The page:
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In a divided America, where four corners meet

'Stand under that tree, and put yer left foot in Arkansas, yer right foot in Louisiana, and piss all over Texas!'

Geographical oddities have always fascinated me — especially borders involving more than two jurisdictions.

Crossing state boundaries was a big deal in the Luxner household. As a little boy growing up in Florida, I remember my father gleefully shouting, “Welcome to Georgia,” as our ‘70 Ford LTD sped past an imaginary line on the asphalt on our way to visit mishpocheh up in New York.

Nearly a decade later, as a 17-year-old volunteer on Kibbutz Ketura, I wandered off alone one evening, eager to see what Israel’s forbidden frontier with Jordan looked like. After trekking eastward through the southern Negev Desert for nearly an hour, I arrived at a small barbed-wire fence, poked my foot under it — just so I could say I’d been in enemy territory — then trudged back to Ketura, thrilled with my secret little adventure. (It wasn’t so thrilling the next morning, after my footprints had set off a terrorist alert up and down the Arava Valley).

A battered stone monument topped with a bronze disc pinpoints the exact spot where Arkansas, Texas and Louisiana meet. (Larry Luxner)

Then in the mid-1990s, while chasing down a story about Hezbollah terrorists operating in South America’s notorious tri-border area, I stumbled upon my first tripoint: the famous Marco das Trés Fronteiras — a green, yellow and blue striped obelisk marking the confluence of the Iguaçú and Paraná rivers, as well as the meeting point of Argentina, Brazil and Paraguay.

In December 2016, about a month before making aliyah, I set off on a cross-country adventure in my 2007 Lexus, hoping to see the “real” America. A lonely stretch along a gravel road northwest of the Louisiana oil-drilling town of Rodessa quickly turned into a treasure hunt for the spot where Louisiana, Texas and Arkansas come together. With no GPS to rely on, and the sun low on the afternoon horizon, I asked the tattooed driver of a battered green pickup truck emerging from Magnolia’s — a nearby saloon — if there was some sort of monument marking the tripoint.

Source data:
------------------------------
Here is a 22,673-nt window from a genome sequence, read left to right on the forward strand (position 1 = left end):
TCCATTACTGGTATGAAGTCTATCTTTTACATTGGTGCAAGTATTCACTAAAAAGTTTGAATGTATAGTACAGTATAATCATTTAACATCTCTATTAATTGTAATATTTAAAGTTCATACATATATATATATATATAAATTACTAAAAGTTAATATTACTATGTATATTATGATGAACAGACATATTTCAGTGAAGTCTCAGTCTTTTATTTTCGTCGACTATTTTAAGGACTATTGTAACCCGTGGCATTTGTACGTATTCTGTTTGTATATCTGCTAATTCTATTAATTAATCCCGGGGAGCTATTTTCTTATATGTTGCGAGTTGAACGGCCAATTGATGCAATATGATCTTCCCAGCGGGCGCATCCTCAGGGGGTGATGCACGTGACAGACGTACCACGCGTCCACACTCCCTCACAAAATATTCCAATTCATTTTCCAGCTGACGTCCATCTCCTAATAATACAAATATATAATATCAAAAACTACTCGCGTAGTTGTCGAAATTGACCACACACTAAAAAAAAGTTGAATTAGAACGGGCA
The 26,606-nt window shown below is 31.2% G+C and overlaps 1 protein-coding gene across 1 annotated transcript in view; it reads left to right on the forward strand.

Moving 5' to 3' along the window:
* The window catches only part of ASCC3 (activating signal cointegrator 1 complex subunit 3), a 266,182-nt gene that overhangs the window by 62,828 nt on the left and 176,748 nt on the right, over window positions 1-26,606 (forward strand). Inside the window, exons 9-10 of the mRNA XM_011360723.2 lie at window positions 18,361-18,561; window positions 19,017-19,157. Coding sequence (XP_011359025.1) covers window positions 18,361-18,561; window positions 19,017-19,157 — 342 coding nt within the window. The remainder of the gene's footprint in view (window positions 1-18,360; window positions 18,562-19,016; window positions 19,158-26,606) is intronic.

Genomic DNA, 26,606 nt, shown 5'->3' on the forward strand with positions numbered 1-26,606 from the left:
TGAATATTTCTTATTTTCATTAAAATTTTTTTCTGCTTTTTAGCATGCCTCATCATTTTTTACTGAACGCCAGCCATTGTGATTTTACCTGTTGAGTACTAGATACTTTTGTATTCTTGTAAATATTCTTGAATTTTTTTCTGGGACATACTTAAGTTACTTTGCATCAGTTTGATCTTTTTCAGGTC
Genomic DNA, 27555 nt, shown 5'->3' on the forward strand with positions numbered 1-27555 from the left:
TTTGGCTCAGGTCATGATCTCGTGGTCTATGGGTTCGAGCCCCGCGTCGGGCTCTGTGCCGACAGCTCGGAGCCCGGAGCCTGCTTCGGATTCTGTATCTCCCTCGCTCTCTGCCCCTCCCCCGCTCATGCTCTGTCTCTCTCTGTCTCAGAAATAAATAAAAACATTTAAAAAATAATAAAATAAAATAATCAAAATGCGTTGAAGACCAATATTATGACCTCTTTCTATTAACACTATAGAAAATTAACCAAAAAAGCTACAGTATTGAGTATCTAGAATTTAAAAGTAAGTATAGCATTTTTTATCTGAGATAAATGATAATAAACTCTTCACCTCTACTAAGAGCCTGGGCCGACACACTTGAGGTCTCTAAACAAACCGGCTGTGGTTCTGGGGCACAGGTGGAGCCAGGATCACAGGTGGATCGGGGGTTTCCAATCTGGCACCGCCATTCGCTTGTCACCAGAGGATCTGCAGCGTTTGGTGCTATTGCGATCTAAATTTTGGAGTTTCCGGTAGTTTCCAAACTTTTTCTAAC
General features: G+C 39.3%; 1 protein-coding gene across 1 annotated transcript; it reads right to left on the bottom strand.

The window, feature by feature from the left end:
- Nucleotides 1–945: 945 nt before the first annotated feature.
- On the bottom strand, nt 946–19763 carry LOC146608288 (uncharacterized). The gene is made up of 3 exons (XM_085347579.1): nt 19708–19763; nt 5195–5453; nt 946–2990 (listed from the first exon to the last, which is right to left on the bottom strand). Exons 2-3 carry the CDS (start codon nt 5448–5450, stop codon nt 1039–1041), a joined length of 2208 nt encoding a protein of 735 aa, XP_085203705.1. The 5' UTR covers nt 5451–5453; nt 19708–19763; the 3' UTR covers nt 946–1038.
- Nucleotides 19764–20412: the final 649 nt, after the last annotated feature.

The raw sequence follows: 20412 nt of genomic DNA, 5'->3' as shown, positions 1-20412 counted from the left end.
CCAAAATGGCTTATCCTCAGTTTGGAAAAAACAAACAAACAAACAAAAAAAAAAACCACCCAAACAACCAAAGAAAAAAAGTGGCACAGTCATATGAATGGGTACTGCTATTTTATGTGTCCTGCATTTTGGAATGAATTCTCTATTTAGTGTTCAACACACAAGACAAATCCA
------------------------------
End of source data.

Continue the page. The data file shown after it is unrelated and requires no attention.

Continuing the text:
“Sure is,” the southerner drawled as he pointed to an oak tree in the distance. “Under that tree there’s an engraved stone marker. See it? Y’all can stand in front of it, put yer left foot in Arkansas, yer right foot in Louisiana, and piss all over Texas!”

A plaque near Lebanon, Kansas, marks the geographic center of the 48 states. (Larry Luxner)

That didn’t happen, though I did take a memorable selfie with the crumbling stone. Only two weeks later, heading back east on that same cross-country trip, I happily checked off another milestone on my bucket list: a visit to the geographical center of the 48 contiguous US states, located at 39˚50’ N, longitude 98˚35’ W northwest of Lebanon, Kansas.

A few months ago, while visiting Bratislava — where the Chatam Sofer, one of the most famous rabbis in Jewish history, is buried in an underground cemetery, a Slovak friend drove me a few kilometers out of town to see a very different kind of shrine: the stone monument where Austria, Hungary and the former Czechoslovakia touch.

Standing there in that empty cornfield contemplating my first European tripoint, as wind turbines silently turned in the distance, I imagined myself back in the 1960s, attempting to outrun rifle-toting Hungarian border guards, while running across the Iron Curtain to freedom in Austria.

Teenage girls visiting Four Corners National Monument contort themselves so they can touch Arizona, Colorado, New Mexico and Utah at the same time. (Larry Luxner)

Yet the Holy Grail of borders — and North America’s sole quadripoint — is Four Corners National Monument. Here, at a desolate patch of desert about six miles northeast of Teec Nos Pos, Arizona, is the only place you can stand, sit, squat or lie flat across four states at once: Arizona, Colorado, New Mexico and Utah.

For years, I’d looked longingly at that imaginary intersection on US highway maps, hoping to do just that. Last week, after covering a muscular dystrophy conference in suburban Phoenix, I finally got my chance — and ended up spending the ensuing three days in the Four Corners region, which is almost entirely under the jurisdiction of two Indian tribes: the Navajo Nation and the Ute Mountain Ute Tribe.

Leaving Cortez, Colorado, early one morning, I drove my rented Ford Fiesta along desolate US Highway 160 for about 40 miles, then turned off a side road and entered the monument from New Mexico, the only one of the four states with direct highway access. There’s a $5.00 admission fee, and the gatekeeper accepts Visa. At the entrance, a sign warned that “dispersing of cremation ash on tribal park land is prohibited,” since cremation is seen as malicious desecration in the Navajo religion.

Aiming for creativity, I brought a few license plates from my collection to Four Corners National Monument and carefully placed them in the states that issued them. (Larry Luxner)